Movie Review: Sully
PG-13 | 1h 35min
Director: Clint Eastwood
by Jason Koenigsberg
“Waaah, waaaah, waaah! I don’t want to be a hero! Waaaaah!” is the basic gist of Tom Hanks performance in Clint Eastwood’s Sully, a movie about the pilot who made a miraculous water landing in the Hudson River and saved 155 lives. Ok, the crying is a slight exaggeration. Hanks is good as always as real life pilot Chesley “Sully” Sullenberger and he continues to be one of Hollywood’s most reliable leading men.
The opening shot is a dark profile of Hanks piloting a plane and obviously having trouble talking to the tower. The movie has dark cinematography and intentionally utilizes low key lighting throughout giving it a serious and realistic mood. Like most of Eastwood’s films, he depends on the actors to carry the story. Some of the best acting is when Hanks and his co-pilot played by Aaron Eckhart are portraying two average men being thrust into the spotlight, unprepared for the consequences that fame brings. A special mention should be given to Laura Linney who has been directed by Eastwood previously in Absolute Power (1997) and Mystic River (2003). Her scenes could have easily been throwaways in a thankless role but she makes the most of it and helps add another dimension to Hanks’ Sully as a family man and a real person. There are also just enough decent scenes providing Sully’s background in flight. Any more and they would have felt tedious.
Director Clint Eastwood brings his typical minimalist approach to directing the story of Chesley Sullenberger as a reluctant hero scrutinized for his actions to land a commercial aircraft on water. It really only is a few minutes of intense action and a lot of dialogue. Eastwood does keep the story short and this is the shortest film he has directed in recent memory clocking in at a taut 95 minutes. Yet even with that, it does feel like he is trying to make a mountain out of a molehill.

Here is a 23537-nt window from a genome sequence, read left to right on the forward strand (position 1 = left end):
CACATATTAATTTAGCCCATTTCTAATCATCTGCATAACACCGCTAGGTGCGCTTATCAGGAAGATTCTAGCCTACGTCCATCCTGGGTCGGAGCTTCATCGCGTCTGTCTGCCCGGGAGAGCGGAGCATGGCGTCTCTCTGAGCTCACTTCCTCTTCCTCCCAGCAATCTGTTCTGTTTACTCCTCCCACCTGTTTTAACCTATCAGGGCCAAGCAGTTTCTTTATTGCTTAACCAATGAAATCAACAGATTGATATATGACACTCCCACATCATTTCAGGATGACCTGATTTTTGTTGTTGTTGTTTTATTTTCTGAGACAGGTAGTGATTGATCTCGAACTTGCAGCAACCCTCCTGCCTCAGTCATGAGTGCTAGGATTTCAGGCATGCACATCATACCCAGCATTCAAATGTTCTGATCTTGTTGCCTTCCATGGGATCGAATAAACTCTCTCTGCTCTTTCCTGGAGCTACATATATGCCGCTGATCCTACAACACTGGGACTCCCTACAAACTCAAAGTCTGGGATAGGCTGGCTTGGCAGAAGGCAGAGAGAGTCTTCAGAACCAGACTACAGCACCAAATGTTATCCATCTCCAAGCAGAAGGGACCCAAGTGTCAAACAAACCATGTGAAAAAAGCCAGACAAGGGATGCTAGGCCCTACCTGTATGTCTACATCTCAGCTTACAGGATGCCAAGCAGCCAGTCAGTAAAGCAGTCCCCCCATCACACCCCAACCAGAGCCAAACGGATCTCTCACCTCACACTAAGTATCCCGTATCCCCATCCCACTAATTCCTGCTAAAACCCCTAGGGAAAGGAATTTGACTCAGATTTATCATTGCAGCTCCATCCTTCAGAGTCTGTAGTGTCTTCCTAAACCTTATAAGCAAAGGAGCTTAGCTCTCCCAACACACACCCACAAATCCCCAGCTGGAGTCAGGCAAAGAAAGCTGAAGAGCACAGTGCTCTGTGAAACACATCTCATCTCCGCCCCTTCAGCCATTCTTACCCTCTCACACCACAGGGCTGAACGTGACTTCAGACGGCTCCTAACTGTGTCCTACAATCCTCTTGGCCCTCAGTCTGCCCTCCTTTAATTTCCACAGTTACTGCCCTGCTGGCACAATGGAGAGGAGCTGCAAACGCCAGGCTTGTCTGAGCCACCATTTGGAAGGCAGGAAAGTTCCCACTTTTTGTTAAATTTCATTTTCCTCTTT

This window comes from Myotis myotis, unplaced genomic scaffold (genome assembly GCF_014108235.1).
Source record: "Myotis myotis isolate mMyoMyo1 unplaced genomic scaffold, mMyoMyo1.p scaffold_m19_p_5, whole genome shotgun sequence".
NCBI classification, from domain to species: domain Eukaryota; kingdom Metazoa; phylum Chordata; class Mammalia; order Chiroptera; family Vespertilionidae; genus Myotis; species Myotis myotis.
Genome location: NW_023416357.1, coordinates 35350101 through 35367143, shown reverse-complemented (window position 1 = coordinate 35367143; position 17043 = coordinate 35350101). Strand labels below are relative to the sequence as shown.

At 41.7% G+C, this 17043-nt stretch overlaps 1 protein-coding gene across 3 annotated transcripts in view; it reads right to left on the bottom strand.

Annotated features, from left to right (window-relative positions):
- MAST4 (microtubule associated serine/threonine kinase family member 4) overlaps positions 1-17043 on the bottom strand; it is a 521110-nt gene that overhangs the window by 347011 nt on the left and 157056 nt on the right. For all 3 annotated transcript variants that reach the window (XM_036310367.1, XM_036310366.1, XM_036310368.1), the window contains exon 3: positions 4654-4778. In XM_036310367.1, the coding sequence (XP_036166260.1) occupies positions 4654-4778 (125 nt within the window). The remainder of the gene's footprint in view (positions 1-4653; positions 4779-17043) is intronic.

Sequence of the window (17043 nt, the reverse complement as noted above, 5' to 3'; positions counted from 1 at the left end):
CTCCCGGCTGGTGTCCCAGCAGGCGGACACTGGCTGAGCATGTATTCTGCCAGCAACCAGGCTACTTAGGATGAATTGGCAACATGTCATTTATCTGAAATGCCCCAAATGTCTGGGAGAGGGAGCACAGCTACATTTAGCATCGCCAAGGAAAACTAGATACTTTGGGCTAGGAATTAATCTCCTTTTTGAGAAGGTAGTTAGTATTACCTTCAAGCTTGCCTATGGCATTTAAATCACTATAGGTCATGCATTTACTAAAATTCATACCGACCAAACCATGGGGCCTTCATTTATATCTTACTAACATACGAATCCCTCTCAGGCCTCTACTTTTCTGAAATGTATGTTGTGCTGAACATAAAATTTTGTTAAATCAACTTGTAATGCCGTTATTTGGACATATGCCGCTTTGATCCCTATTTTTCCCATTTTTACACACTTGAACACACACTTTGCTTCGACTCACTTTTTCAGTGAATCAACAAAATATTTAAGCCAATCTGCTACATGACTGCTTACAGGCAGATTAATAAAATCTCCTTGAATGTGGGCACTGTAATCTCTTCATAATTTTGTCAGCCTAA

That is one of the problems with Sully, from right away the audience has a strong inclination that the title character made the right decision and his actions were exactly what needed to be done to save the 155 souls on board. A lot of the movie is unconvincing arguments and scenarios that paint a picture of Sully being a bad pilot and acting impulsively but it never firmly sticks and fails to persuade the viewers mind. Therefore the climax is a foregone conclusion long before the movie gets there.
A lot of his scenes show Sully haunted by what could have happened and the film depicts terrifying crashes in and around New York City. At first one might think this was an odd choice to release this movie on the weekend of the fifteenth anniversary of 9/11. But then by the time they show the actual rescue of the passengers and crew on the Hudson River it all makes sense. The movie Sully‘s greatest strength is how it shows New Yorkers coming together and going out of their way to help people. That is done so eloquently it almost made me forget the weaknesses of Sully as I just enjoyed seeing the best of New York being illustrated by its citizens on screen. Unfortunately, there is too little substance to this picture to recommend. Eastwood, Hanks and everyone else involved do their best to make the movie feel more important than it actually was.
If you learn anything from Sully, it should be this… never travel with Tom Hanks. Do not go into outer space with him (Apollo 13), do not get on a plane with him (Castaway, Sully), or a boat (Captain Phillips). Even if you land safely at your destination you may get stuck in the airport for years (The Terminal). Pretty much Tom Hanks is the worst person to travel with unless he’s Forrest Gump, then you might meet some presidents, otherwise don’t book a vacation with this guy. Final note, I did really enjoy seeing an ad in the movie for Clint Eastwood’s Gran Torino (2008), one of his best movies and a very popular one at the time of the incident that was depicted in Sully.
Instead of seeing Sully this weekend, check out the criminally underrated Fearless (1993) starring Jeff Bridges and directed by Peter Weir. The best movie about surviving a traumatic plane crash and one of the best movies about our fears as human beings.